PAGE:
The art and practice of improving how groups and organizations work have a rich history based on the steady ongoing integration of the technical concerns of what needs to be done in order to survive and grow with the human concerns of how to organize to get along with each other. In the original group dynamics literature, this was described as the dual tasks of any group: 1) being able to complete the task while at the same time; 2) building, maintaining, and evolving the group [4].

Task processes, how work is being done, can be considered an organization’s technical domain. The social processes, how those doing the work interact, can be thought of as the organization’s social domain. The technical domain focuses on the work related to tasks and the social domain on the relationships that make efficient and effective work possible [4] [5]. In this review, we offer a perspective on improvement practice that brings these views together, one that is based on a sociotechnical view rather than on a “culture vs process” discussion.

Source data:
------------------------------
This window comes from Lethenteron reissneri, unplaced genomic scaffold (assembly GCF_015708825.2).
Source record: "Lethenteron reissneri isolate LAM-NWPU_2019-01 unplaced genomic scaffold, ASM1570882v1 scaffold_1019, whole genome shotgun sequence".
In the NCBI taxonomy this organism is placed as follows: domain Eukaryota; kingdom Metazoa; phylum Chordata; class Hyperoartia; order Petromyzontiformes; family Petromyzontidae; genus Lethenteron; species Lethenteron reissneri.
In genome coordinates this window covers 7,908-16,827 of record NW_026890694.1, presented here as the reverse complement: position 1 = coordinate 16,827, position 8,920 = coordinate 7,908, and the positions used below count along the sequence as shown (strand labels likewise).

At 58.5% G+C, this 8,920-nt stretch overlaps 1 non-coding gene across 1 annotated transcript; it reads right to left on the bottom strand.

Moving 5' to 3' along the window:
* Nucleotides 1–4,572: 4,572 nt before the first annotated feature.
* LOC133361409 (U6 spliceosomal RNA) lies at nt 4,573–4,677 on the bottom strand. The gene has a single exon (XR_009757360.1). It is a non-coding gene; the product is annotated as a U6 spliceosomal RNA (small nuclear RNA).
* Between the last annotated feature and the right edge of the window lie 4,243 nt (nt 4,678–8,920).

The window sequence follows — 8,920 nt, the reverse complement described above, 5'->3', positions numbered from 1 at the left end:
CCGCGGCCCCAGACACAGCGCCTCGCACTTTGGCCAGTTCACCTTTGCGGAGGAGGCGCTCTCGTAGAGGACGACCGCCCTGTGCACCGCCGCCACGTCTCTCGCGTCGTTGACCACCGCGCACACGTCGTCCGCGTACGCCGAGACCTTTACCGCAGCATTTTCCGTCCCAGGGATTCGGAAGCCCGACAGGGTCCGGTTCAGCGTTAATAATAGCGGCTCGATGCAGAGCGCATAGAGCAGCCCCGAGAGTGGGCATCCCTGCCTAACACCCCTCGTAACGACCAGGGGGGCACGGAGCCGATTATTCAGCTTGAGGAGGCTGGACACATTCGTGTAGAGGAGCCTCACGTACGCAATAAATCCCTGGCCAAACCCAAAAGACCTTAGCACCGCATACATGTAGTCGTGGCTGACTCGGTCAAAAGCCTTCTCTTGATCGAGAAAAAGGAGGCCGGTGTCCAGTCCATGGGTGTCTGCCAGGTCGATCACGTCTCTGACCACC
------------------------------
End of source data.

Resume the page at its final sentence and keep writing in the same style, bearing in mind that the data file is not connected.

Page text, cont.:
The improvement question then shifts from whether it is better to launch initial change interventions in the task domain or in the social domain, or in both at once?

2. Driving Improvement through a Primary Focus on Tasks (Technical Domain)

The question for organizations that desire to create change is often where to start? What are the actionable items to catalyze such a change? Some would argue that the initial focus should be on the social domain (i.e., communication and teamwork behaviors), create a “culture of safety” or a “culture of improvement”, do a culture survey, study the identified deficiencies in the social processes and create an action plan with countermeasures.